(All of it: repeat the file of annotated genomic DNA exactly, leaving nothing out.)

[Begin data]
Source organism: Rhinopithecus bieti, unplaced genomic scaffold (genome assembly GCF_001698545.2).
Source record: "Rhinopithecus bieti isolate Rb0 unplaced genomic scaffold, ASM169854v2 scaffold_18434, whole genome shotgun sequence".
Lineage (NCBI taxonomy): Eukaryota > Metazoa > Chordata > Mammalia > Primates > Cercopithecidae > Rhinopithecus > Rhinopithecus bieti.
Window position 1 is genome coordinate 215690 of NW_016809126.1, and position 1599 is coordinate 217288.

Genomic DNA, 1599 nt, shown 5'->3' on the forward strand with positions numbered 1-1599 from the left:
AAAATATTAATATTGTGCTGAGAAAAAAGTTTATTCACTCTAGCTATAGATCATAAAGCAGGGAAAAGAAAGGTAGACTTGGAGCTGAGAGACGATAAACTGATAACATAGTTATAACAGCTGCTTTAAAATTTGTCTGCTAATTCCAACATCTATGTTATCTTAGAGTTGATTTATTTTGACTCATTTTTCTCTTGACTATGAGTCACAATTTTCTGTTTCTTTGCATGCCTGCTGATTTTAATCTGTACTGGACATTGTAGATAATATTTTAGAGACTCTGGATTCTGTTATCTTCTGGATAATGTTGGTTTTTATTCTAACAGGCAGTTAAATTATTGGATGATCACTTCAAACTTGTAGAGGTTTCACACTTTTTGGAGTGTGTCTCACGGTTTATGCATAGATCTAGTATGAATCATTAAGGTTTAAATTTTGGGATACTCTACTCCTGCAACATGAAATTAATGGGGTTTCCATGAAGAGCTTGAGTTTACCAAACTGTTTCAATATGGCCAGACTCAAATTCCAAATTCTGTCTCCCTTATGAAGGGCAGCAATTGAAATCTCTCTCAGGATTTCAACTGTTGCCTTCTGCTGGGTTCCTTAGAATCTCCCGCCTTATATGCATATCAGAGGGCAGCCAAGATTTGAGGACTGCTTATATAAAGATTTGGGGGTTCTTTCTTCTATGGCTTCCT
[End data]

Source organism: Rhinopithecus bieti, unplaced genomic scaffold (genome assembly GCF_001698545.2).
Source record: "Rhinopithecus bieti isolate Rb0 unplaced genomic scaffold, ASM169854v2 scaffold_18434, whole genome shotgun sequence".
Lineage (NCBI taxonomy): Eukaryota > Metazoa > Chordata > Mammalia > Primates > Cercopithecidae > Rhinopithecus > Rhinopithecus bieti.
Window position 1 is genome coordinate 215690 of NW_016809126.1, and position 1599 is coordinate 217288.

Genomic DNA, 1599 nt, shown 5'->3' on the forward strand with positions numbered 1-1599 from the left:
AAAATATTAATATTGTGCTGAGAAAAAAGTTTATTCACTCTAGCTATAGATCATAAAGCAGGGAAAAGAAAGGTAGACTTGGAGCTGAGAGACGATAAACTGATAACATAGTTATAACAGCTGCTTTAAAATTTGTCTGCTAATTCCAACATCTATGTTATCTTAGAGTTGATTTATTTTGACTCATTTTTCTCTTGACTATGAGTCACAATTTTCTGTTTCTTTGCATGCCTGCTGATTTTAATCTGTACTGGACATTGTAGATAATATTTTAGAGACTCTGGATTCTGTTATCTTCTGGATAATGTTGGTTTTTATTCTAACAGGCAGTTAAATTATTGGATGATCACTTCAAACTTGTAGAGGTTTCACACTTTTTGGAGTGTGTCTCACGGTTTATGCATAGATCTAGTATGAATCATTAAGGTTTAAATTTTGGGATACTCTACTCCTGCAACATGAAATTAATGGGGTTTCCATGAAGAGCTTGAGTTTACCAAACTGTTTCAATATGGCCAGACTCAAATTCCAAATTCTGTCTCCCTTATGAAGGGCAGCAATTGAAATCTCTCTCAGGATTTCAACTGTTGCCTTCTGCTGGGTTCCTTAGAATCTCCCGCCTTATATGCATATCAGAGGGCAGCCAAGATTTGAGGACTGCTTATATAAAGATTTGGGGGTTCTTTCTTCTATGGCTTCCT